Rethinking Invasion Ecologies: Natures, Cultures and Societies in the age of the Anthropocene

Monday 18 June 2012

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Sydney Law School Foyer


What sorts of futures have we imagined for climate changing environments?

The publication of Charles Elton’s classic The Ecology of Invasions by Plants and Animals in 1958 signaled a shift in the understanding of the global reorganization of biological species during the Anthropocene. The encouragement of acclimatisation and naturalization of new species gave way to managing the ramifications of the changes that introductions bought to ecologies, landscapes and environments. Over the nineteenth century environments of the new world – land and sea – became testing grounds for the introduction of new assemblages of people and plants, economies and animals, cultures and coastlines. But things didn’t go according to the script. Some species became pests – out-of-control threats to environments across the globe. These changes had enduring impacts, some adverse, some beneficial, that are dynamic, unpredictable and often oscillating.Australia was one of the new world places that became a laboratory for western science and colonization from the late eighteenth century. From that time to the present, new plants, animals and humans migrated here, at the same time that biological material and ideas about nature transited from Australia to other parts of the world. Indigenous knowledge and law shaped resistance and adaptation to colonizing forces of invasion in ways that intersect with environmental politics and movements of the twentieth century. Multiplying the disciplinary conversations within the humanities will allow us to explore how the conceptual understandings of Australian environments are infused with literary and artistic narratives, gendered tropes, moral fables and political, legal, sociological and historical inflections.This conference seeks to explore the role of Australia, and Australian scholarship, in environmental thought about invasive ecologies for the Anthropocene. How will biological and cultural invasions of the past impact on the futures of Australian places? How should we think about the more-than-human roles of camels and carp; or willows and baobabs, or Nordic and Ngarrindjeri in environmental change? What of the Australian plants, animals, people and ideas that travelled out of Australia, that re-made other global places? What sorts of futures have we imagined for climate changing environments? How will we account for environmental justice on policy agendas and political campaigns? How do different spatial scales of analysis help us to understand the impacts of invasive species and their more-than- biological events? What other methodological challenges do we face?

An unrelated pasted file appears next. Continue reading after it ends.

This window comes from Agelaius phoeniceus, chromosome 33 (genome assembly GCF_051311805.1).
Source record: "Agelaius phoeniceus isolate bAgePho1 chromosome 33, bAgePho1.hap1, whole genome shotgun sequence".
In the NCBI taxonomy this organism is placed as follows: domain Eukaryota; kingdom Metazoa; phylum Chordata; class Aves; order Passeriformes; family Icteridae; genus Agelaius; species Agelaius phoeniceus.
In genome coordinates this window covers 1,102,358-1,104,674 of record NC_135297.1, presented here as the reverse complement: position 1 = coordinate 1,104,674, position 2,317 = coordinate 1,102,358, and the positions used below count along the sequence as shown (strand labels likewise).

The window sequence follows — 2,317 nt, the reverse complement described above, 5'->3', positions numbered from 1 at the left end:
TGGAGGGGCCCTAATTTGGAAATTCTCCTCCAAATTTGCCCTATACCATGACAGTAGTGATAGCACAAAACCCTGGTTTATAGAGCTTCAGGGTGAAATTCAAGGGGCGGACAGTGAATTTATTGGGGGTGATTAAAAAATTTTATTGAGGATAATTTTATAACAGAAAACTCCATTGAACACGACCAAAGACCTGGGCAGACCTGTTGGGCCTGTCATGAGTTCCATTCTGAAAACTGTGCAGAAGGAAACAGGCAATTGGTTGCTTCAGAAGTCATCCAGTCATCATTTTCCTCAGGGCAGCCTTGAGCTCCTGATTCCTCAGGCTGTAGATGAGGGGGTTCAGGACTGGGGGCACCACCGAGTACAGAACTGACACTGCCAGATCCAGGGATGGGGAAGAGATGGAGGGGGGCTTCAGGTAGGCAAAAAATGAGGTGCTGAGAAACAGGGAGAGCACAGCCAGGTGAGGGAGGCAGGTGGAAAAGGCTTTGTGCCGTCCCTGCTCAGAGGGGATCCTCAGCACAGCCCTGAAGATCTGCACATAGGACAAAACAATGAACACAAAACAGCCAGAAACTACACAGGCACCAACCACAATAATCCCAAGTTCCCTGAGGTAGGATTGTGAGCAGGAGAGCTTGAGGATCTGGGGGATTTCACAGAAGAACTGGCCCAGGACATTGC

We are particularly keen to engage in conversations across disciplinary boundaries around the following themes:Invasion, Overabundance, Scarcity, Prediction, Vulnerability, Adaptation, Extinction , Resilience